The once grand property which the  Victorian Heritage Council called “a rare surviving example of an early Victorian hotel” and with a rich and colourful history had passed through successive ownerships in recent years, with plans including to turn it into a retirement village – none of which came to fruition.

Then on August 4 it went to auction as a mortgagee sale, with the hope that the buyer would restore it to its former glory.

For the new owner, Macedon House came with the caveat that whoever bought it would have to carry out urgent repairs under a Victorian State Government order aimed at protecting historically significant properties.

I can report, the August 4 auction through Kennedy & Hunt Real Estate was a success – Macedon House has a new owner after selling under the hammer for $1.36 million in front of about 60 people.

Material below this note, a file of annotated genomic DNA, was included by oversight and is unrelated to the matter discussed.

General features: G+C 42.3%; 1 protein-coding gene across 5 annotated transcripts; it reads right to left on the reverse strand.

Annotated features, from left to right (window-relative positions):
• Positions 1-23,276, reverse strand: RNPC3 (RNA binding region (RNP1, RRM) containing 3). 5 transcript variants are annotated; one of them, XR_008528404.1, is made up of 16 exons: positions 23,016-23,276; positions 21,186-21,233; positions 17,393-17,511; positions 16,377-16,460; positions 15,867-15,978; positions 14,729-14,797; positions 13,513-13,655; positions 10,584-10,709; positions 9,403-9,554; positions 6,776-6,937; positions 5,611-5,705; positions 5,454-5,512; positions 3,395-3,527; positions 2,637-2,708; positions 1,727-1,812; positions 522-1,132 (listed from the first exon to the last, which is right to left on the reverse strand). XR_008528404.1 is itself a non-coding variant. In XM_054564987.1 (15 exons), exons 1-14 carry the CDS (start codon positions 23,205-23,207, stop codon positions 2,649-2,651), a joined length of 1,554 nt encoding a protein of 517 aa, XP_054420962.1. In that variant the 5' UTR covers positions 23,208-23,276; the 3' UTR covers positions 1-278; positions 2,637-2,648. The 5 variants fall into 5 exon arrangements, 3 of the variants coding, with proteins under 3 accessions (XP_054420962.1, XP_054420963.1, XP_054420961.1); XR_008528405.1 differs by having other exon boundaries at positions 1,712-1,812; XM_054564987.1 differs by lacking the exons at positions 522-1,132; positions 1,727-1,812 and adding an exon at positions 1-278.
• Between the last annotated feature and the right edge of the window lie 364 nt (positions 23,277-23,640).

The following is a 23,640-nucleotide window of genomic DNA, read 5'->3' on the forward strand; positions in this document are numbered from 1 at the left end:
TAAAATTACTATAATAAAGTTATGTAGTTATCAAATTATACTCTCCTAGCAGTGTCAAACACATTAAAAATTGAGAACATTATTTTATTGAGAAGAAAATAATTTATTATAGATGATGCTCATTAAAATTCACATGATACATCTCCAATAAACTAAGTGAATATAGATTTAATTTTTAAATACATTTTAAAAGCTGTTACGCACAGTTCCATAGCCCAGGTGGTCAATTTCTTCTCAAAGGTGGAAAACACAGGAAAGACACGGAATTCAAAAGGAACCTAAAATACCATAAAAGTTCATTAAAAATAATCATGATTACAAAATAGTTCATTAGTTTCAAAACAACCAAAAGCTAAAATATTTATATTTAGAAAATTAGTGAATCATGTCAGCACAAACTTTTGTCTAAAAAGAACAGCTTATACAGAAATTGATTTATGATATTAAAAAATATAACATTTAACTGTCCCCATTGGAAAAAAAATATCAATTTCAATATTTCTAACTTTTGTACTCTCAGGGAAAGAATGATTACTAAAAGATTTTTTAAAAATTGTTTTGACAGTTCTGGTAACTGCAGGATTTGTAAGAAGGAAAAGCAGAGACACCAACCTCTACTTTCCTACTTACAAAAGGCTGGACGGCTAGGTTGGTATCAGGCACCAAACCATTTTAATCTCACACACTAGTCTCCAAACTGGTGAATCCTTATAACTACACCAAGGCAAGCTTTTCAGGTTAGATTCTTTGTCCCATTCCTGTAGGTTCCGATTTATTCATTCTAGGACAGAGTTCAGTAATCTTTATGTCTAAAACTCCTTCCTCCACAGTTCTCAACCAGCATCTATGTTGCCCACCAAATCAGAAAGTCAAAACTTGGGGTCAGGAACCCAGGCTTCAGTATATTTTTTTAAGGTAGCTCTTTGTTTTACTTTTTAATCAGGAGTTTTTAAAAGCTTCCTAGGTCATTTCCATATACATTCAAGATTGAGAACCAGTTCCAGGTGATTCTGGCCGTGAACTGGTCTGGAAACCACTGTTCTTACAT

According to our local community paper, the Gisborne Gazette, the buyer is former Gisborne resident Troy Daffy, who owns and runs Brisbane-based developer Silverstone Developments.

Encouragingly for locals, Mr Daffy told the Gisborne Gazette he would carry out repairs to Macedon House as ordered by the State Government to bring it back to its former glory, but has no plans yet for the land surrounding the homestead.

“I may live in Brisbane, but at heart I am still a Gisborne boy,” he told the paper.

Silverstone has undertaken apartment developments in Brisbane, as well as commercial and retail projects

In June it paid $7.15 million for a 1.3 hectare site in Rochedale in Brisbane’s outer southern suburbs with plans for a medical and retail centre plus townhouses. Silverstone also owns property in the Brisbane CBD, Fortitude Valley and a retail subdivision in Upper Coomera.